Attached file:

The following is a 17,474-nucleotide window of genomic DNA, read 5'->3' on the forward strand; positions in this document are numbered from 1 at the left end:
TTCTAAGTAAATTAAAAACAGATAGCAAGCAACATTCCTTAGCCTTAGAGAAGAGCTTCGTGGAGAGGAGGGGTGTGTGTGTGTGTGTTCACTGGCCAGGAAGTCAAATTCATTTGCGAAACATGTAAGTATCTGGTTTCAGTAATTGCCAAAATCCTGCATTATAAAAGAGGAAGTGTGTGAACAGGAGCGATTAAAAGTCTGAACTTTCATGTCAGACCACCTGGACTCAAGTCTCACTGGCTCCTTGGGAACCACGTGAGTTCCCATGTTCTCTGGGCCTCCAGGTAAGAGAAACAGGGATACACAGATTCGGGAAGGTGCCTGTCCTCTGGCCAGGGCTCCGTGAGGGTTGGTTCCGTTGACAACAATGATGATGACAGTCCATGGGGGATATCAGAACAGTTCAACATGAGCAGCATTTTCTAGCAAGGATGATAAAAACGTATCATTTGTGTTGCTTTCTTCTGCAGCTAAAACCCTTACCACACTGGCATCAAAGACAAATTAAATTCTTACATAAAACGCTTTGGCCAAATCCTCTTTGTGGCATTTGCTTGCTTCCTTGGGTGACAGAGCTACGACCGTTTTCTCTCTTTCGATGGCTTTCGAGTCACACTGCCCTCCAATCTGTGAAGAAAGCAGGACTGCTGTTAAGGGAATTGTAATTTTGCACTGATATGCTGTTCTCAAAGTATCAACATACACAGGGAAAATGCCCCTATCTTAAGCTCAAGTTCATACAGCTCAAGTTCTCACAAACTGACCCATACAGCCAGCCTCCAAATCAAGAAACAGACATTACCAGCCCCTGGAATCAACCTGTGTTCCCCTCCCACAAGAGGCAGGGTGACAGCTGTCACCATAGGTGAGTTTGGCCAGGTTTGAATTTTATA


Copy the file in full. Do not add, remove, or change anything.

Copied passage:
The following is a 17,474-nucleotide window of genomic DNA, read 5'->3' on the forward strand; positions in this document are numbered from 1 at the left end:
TTCTAAGTAAATTAAAAACAGATAGCAAGCAACATTCCTTAGCCTTAGAGAAGAGCTTCGTGGAGAGGAGGGGTGTGTGTGTGTGTGTTCACTGGCCAGGAAGTCAAATTCATTTGCGAAACATGTAAGTATCTGGTTTCAGTAATTGCCAAAATCCTGCATTATAAAAGAGGAAGTGTGTGAACAGGAGCGATTAAAAGTCTGAACTTTCATGTCAGACCACCTGGACTCAAGTCTCACTGGCTCCTTGGGAACCACGTGAGTTCCCATGTTCTCTGGGCCTCCAGGTAAGAGAAACAGGGATACACAGATTCGGGAAGGTGCCTGTCCTCTGGCCAGGGCTCCGTGAGGGTTGGTTCCGTTGACAACAATGATGATGACAGTCCATGGGGGATATCAGAACAGTTCAACATGAGCAGCATTTTCTAGCAAGGATGATAAAAACGTATCATTTGTGTTGCTTTCTTCTGCAGCTAAAACCCTTACCACACTGGCATCAAAGACAAATTAAATTCTTACATAAAACGCTTTGGCCAAATCCTCTTTGTGGCATTTGCTTGCTTCCTTGGGTGACAGAGCTACGACCGTTTTCTCTCTTTCGATGGCTTTCGAGTCACACTGCCCTCCAATCTGTGAAGAAAGCAGGACTGCTGTTAAGGGAATTGTAATTTTGCACTGATATGCTGTTCTCAAAGTATCAACATACACAGGGAAAATGCCCCTATCTTAAGCTCAAGTTCATACAGCTCAAGTTCTCACAAACTGACCCATACAGCCAGCCTCCAAATCAAGAAACAGACATTACCAGCCCCTGGAATCAACCTGTGTTCCCCTCCCACAAGAGGCAGGGTGACAGCTGTCACCATAGGTGAGTTTGGCCAGGTTTGAATTTTATA